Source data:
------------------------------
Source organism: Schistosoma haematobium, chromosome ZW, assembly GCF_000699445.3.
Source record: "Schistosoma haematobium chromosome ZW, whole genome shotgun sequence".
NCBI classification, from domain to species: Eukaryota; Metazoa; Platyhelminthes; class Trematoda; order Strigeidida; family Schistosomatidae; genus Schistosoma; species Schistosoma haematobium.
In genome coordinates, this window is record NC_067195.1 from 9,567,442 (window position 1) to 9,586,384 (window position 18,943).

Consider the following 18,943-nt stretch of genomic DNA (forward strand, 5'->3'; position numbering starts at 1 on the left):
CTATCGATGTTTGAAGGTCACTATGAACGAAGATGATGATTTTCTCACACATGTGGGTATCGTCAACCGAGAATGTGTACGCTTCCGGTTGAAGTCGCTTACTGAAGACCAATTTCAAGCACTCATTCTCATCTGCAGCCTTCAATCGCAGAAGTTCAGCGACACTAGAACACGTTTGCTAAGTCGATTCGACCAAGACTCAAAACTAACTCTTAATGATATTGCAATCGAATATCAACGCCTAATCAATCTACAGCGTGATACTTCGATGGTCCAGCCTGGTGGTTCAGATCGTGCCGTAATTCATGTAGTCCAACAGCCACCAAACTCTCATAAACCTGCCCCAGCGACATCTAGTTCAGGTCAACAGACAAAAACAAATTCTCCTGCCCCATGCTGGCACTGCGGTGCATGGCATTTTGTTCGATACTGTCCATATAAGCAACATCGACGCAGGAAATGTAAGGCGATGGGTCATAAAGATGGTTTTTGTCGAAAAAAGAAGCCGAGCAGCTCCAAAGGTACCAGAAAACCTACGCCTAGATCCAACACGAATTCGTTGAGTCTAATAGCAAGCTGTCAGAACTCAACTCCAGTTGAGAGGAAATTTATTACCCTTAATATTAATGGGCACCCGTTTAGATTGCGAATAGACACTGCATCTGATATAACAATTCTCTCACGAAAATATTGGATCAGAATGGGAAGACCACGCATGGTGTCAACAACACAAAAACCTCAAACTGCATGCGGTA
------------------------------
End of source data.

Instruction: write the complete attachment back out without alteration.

Source organism: Schistosoma haematobium, chromosome ZW, assembly GCF_000699445.3.
Source record: "Schistosoma haematobium chromosome ZW, whole genome shotgun sequence".
NCBI classification, from domain to species: Eukaryota; Metazoa; Platyhelminthes; class Trematoda; order Strigeidida; family Schistosomatidae; genus Schistosoma; species Schistosoma haematobium.
In genome coordinates, this window is record NC_067195.1 from 9,567,442 (window position 1) to 9,586,384 (window position 18,943).

Consider the following 18,943-nt stretch of genomic DNA (forward strand, 5'->3'; position numbering starts at 1 on the left):
CTATCGATGTTTGAAGGTCACTATGAACGAAGATGATGATTTTCTCACACATGTGGGTATCGTCAACCGAGAATGTGTACGCTTCCGGTTGAAGTCGCTTACTGAAGACCAATTTCAAGCACTCATTCTCATCTGCAGCCTTCAATCGCAGAAGTTCAGCGACACTAGAACACGTTTGCTAAGTCGATTCGACCAAGACTCAAAACTAACTCTTAATGATATTGCAATCGAATATCAACGCCTAATCAATCTACAGCGTGATACTTCGATGGTCCAGCCTGGTGGTTCAGATCGTGCCGTAATTCATGTAGTCCAACAGCCACCAAACTCTCATAAACCTGCCCCAGCGACATCTAGTTCAGGTCAACAGACAAAAACAAATTCTCCTGCCCCATGCTGGCACTGCGGTGCATGGCATTTTGTTCGATACTGTCCATATAAGCAACATCGACGCAGGAAATGTAAGGCGATGGGTCATAAAGATGGTTTTTGTCGAAAAAAGAAGCCGAGCAGCTCCAAAGGTACCAGAAAACCTACGCCTAGATCCAACACGAATTCGTTGAGTCTAATAGCAAGCTGTCAGAACTCAACTCCAGTTGAGAGGAAATTTATTACCCTTAATATTAATGGGCACCCGTTTAGATTGCGAATAGACACTGCATCTGATATAACAATTCTCTCACGAAAATATTGGATCAGAATGGGAAGACCACGCATGGTGTCAACAACACAAAAACCTCAAACTGCATGCGGTA